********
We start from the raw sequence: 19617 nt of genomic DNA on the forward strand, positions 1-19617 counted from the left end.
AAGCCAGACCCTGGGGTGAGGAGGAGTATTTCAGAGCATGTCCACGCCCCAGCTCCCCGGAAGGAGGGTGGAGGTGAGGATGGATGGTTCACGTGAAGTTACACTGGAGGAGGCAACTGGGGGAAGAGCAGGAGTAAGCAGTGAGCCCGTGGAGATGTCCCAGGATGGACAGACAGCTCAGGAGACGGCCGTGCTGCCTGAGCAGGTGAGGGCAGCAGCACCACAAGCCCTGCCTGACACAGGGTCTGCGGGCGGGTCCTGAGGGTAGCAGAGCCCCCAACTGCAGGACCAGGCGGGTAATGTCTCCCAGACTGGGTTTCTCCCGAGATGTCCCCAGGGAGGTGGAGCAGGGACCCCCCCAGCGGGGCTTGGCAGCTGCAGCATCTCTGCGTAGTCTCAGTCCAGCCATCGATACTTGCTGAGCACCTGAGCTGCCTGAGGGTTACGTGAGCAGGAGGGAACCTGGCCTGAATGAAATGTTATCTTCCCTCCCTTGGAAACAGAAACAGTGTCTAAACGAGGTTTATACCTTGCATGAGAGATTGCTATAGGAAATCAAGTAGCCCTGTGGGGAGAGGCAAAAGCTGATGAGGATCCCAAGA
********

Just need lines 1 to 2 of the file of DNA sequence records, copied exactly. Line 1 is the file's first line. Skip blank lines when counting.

We start from the raw sequence: 19617 nt of genomic DNA on the forward strand, positions 1-19617 counted from the left end.
AAGCCAGACCCTGGGGTGAGGAGGAGTATTTCAGAGCATGTCCACGCCCCAGCTCCCCGGAAGGAGGGTGGAGGTGAGGATGGATGGTTCACGTGAAGTTACACTGGAGGAGGCAACTGGGGGAAGAGCAGGAGTAAGCAGTGAGCCCGTGGAGATGTCCCAGGATGGACAGACAGCTCAGGAGACGGCCGTGCTGCCTGAGCAGGTGAGGGCAGCAGCACCACAAGCCCTGCCTGACACAGGGTCTGCGGGCGGGTCCTGAGGGTAGCAGAGCCCCCAACTGCAGGACCAGGCGGGTAATGTCTCCCAGACTGGGTTTCTCCCGAGATGTCCCCAGGGAGGTGGAGCAGGGACCCCCCCAGCGGGGCTTGGCAGCTGCAGCATCTCTGCGTAGTCTCAGTCCAGCCATCGATACTTGCTGAGCACCTGAGCTGCCTGAGGGTTACGTGAGCAGGAGGGAACCTGGCCTGAATGAAATGTTATCTTCCCTCCCTTGGAAACAGAAACAGTGTCTAAACGAGGTTTATACCTTGCATGAGAGATTGCTATAGGAAATCAAGTAGCCCTGTGGGGAGAGGCAAAAGCTGATGAGGATCCCAAGA